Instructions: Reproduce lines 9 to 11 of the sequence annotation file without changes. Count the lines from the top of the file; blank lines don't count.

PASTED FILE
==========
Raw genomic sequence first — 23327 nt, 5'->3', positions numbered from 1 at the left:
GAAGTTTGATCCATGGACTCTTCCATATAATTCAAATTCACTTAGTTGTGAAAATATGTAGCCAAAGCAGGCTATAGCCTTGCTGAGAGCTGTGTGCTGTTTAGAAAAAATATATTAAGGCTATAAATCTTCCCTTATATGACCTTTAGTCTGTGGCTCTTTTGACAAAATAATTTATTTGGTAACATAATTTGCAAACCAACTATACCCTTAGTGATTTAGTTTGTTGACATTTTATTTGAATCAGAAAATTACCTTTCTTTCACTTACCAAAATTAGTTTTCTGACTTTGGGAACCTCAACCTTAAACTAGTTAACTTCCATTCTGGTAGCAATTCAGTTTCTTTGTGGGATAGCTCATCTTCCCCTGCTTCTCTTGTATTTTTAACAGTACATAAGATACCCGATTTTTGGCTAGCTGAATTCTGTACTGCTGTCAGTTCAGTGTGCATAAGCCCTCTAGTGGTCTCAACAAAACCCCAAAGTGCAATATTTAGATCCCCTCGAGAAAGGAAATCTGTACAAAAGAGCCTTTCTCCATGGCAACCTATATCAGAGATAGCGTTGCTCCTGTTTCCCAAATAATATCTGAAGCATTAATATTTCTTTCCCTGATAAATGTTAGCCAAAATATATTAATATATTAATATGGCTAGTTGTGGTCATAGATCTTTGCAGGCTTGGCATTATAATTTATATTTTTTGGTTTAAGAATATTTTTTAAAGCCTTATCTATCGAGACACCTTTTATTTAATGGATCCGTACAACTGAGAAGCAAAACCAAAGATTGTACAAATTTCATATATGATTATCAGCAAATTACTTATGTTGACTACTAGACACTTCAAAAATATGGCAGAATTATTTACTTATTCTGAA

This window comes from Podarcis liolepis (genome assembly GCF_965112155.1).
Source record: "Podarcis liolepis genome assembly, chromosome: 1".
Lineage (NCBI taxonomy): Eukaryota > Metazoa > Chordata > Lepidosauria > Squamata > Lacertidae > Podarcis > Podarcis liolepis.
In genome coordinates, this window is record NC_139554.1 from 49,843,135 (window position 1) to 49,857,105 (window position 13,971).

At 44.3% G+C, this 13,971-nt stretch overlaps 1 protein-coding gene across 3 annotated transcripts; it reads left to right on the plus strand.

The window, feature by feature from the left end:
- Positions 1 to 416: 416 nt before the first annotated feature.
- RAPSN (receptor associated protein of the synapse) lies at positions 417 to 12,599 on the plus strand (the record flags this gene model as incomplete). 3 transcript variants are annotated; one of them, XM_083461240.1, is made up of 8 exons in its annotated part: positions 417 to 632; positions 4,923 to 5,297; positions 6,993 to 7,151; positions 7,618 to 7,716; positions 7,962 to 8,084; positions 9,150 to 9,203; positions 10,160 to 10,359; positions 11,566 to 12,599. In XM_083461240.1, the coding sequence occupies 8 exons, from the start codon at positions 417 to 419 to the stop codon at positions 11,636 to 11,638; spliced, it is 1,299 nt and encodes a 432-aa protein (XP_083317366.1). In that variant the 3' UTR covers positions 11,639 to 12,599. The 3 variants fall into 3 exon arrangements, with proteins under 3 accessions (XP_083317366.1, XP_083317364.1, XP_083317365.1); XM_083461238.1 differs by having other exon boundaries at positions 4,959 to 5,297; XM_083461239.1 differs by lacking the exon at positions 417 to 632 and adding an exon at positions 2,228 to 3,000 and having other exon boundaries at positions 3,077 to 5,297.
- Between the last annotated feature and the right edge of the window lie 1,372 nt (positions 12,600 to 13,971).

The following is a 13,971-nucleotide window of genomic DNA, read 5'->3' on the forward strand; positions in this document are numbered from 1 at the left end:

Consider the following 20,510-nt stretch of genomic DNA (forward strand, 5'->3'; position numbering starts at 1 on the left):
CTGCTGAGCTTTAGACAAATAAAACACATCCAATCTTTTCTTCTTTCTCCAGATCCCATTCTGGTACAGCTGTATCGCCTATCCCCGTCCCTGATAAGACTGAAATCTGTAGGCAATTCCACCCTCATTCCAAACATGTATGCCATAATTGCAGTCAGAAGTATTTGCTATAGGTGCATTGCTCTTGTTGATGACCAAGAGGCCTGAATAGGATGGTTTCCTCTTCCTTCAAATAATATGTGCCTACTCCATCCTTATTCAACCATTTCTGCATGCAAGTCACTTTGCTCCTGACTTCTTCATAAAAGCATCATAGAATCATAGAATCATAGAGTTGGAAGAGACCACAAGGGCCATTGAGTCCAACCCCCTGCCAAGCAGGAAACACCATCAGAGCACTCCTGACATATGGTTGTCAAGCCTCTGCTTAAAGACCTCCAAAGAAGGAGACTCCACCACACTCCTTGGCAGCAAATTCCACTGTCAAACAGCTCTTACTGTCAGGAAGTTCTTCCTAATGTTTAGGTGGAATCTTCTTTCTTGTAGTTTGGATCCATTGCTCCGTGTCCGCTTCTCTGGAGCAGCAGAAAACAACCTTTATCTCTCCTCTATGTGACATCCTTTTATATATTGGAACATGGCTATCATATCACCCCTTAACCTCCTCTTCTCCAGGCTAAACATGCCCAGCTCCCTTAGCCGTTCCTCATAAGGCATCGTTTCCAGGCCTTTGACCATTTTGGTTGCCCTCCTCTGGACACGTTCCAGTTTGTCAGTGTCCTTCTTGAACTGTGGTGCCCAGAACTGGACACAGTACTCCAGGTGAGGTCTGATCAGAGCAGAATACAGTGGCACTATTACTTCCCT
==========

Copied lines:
- Positions 1 to 416: 416 nt before the first annotated feature.
- RAPSN (receptor associated protein of the synapse) lies at positions 417 to 12,599 on the plus strand (the record flags this gene model as incomplete). 3 transcript variants are annotated; one of them, XM_083461240.1, is made up of 8 exons in its annotated part: positions 417 to 632; positions 4,923 to 5,297; positions 6,993 to 7,151; positions 7,618 to 7,716; positions 7,962 to 8,084; positions 9,150 to 9,203; positions 10,160 to 10,359; positions 11,566 to 12,599. In XM_083461240.1, the coding sequence occupies 8 exons, from the start codon at positions 417 to 419 to the stop codon at positions 11,636 to 11,638; spliced, it is 1,299 nt and encodes a 432-aa protein (XP_083317366.1). In that variant the 3' UTR covers positions 11,639 to 12,599. The 3 variants fall into 3 exon arrangements, with proteins under 3 accessions (XP_083317366.1, XP_083317364.1, XP_083317365.1); XM_083461238.1 differs by having other exon boundaries at positions 4,959 to 5,297; XM_083461239.1 differs by lacking the exon at positions 417 to 632 and adding an exon at positions 2,228 to 3,000 and having other exon boundaries at positions 3,077 to 5,297.
- Between the last annotated feature and the right edge of the window lie 1,372 nt (positions 12,600 to 13,971).